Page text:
I like, you know, I read a number of different business books. I've really gotten into this new thing where it's like business person became kind of enlightened through like various like you know, Eastern spirituality. Fred Kaufman wrote Conscious Business. He has trained Google and LinkedIn loved this book. Um, you know former boss man of Krona you know, turn me onto this one. Um. There is also Michael Singer. He was a a yogi that then trained himself to program, sold his startup for like a billion dollars um and and now has and he's worked for web m d as an executive. And he talks about, you know, you don't need to go retreat to a cave and meditate. You can deal with people every day and that's like a form of meditation, and so like that at work constantly. I don't know how that works. That sounds incredibly interesting to me. Both meditate instead of just deal with the bullshit right in front of you. Exactly. He said that's how he went from being a yoga alone in the woods to managing thousands of people. So so the guy who's telling you not to go to the woods had to go to the woods to find uh yeah anyway exactly. Yeah, don't do as I say, not as they do. Um, well look rounded out of course with with with my favorite question, what's most important to me? I'm a restaurant guy. You gotta give us a spot. I'm pinning you. You've got it's gotta be in in Portland because you have an incredible foods in there. But what's what's the spot? We gotta go check out? Check out next time we're in the uh you know, Pacific Northwest. Well, first, I'm good to give you a spot in New York. All right. So my childhood friend Sean James Beard nominated started a new bar in Brooklyn called Inga's Bar. Uh. It was just featured in New York Times, highly recommended. He's an amazing chef and it's a little bit more low key. So don't feel intimidated. Um here in Portland's tons of restaurants, let's see. You know, La Bejean is like a restaurant that everybody loves here. I've got friends that worked there. I can't get...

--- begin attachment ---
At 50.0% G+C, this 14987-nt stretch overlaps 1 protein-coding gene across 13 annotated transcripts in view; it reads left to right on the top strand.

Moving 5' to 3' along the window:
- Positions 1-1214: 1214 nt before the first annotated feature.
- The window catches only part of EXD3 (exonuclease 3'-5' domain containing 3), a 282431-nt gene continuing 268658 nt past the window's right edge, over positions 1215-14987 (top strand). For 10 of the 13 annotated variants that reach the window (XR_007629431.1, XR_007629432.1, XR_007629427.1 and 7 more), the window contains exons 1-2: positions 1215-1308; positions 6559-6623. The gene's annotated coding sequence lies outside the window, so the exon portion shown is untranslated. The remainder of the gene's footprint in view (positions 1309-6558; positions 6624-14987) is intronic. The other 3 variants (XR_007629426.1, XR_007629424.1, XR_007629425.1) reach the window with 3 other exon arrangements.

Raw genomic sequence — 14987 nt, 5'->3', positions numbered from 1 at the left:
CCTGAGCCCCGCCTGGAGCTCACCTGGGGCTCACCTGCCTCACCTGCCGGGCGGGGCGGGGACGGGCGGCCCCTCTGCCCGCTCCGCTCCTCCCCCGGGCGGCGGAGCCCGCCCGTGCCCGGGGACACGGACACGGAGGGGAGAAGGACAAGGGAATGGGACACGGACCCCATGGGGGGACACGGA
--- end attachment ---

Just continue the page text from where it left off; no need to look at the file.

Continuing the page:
...into that place next door. They have a more low key place that you can go to, So try to get in. You can't go next door, and they'll let you in. I love it. I love it. Man. Well, jet awesome chatting with you. Love hearing what you're up to and how you know Cawndarly is going up market. Uh. Excited to keep in touch and just continue to watch your journey. Man. Yeah, Thanks for having me. It's been really fun. All right. That's a show. Thank you so much for listening. If you love the show, please rate my view in the Apple podcast Spotify app. Sentences some friends, and make sure to smash that subscribe button. This episode was brought to you by six Cents, powered by AI in Predictive Analytics. Six helps you unite your entire revenue team with a shared set of data to achieve predictable revenue. HI had so much fun today. I hope you did too. Get out and get some candy and crush your numbers.